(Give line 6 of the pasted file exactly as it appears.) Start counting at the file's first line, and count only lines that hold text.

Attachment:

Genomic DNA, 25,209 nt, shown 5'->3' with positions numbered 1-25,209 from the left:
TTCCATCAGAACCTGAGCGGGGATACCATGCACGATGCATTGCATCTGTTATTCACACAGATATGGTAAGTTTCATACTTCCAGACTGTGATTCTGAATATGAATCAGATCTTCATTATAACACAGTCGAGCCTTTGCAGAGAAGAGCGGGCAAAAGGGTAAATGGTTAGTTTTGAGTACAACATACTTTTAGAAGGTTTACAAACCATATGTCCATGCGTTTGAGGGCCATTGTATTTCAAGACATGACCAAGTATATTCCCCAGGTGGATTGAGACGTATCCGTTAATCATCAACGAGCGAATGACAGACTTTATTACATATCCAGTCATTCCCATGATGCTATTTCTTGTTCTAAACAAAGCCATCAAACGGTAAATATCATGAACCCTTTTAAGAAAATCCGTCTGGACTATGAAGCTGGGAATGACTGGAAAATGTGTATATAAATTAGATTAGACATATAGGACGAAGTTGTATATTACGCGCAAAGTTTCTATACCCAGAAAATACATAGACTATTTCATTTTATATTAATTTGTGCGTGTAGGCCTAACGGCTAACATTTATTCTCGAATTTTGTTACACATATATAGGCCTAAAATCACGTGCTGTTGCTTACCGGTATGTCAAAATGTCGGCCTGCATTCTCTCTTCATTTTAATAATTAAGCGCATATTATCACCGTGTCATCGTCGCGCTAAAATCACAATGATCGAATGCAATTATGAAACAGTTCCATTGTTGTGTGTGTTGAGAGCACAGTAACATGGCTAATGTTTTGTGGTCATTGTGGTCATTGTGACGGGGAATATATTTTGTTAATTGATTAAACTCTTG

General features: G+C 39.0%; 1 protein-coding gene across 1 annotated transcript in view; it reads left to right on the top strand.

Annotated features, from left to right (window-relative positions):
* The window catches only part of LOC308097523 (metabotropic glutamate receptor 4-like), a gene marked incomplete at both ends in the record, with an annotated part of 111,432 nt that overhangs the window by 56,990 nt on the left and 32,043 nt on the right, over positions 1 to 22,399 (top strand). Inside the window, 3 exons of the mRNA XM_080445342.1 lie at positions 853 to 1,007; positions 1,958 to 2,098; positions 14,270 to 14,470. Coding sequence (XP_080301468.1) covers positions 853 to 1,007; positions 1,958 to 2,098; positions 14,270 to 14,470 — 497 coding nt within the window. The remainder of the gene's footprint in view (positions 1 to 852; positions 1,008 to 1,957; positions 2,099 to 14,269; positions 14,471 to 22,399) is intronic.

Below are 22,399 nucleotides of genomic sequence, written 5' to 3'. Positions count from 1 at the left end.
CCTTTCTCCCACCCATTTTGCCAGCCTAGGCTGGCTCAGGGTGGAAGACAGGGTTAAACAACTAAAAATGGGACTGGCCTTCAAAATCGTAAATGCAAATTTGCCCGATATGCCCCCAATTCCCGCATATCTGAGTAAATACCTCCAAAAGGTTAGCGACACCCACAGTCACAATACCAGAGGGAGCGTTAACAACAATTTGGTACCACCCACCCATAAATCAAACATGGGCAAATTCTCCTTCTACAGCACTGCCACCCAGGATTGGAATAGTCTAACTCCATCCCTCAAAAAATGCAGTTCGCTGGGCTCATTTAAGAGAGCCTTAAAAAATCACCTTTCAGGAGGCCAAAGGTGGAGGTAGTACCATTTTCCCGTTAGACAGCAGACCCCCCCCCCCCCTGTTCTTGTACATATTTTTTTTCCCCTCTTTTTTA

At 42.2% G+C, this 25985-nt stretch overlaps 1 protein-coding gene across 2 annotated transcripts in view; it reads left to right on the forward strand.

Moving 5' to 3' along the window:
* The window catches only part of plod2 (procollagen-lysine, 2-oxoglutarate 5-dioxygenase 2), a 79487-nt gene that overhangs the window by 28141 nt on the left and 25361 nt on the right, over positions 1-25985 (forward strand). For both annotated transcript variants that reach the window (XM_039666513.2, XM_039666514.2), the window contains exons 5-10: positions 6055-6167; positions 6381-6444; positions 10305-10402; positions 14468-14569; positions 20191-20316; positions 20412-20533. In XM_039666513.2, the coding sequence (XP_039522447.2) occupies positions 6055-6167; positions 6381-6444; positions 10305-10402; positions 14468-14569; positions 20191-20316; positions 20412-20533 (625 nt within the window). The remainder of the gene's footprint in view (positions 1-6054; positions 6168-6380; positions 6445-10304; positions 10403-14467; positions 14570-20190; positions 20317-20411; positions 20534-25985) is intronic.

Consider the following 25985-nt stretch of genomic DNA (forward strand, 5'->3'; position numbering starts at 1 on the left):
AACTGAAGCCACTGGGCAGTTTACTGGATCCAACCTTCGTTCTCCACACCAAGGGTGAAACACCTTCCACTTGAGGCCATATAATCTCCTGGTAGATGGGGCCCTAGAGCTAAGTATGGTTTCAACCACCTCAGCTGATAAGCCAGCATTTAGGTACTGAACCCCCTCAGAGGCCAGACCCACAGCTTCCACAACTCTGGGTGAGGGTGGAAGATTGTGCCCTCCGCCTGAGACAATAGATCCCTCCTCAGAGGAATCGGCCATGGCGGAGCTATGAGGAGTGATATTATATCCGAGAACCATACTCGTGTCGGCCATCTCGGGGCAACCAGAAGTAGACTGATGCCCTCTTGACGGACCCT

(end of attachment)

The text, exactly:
Below are 22,399 nucleotides of genomic sequence, written 5' to 3'. Positions count from 1 at the left end.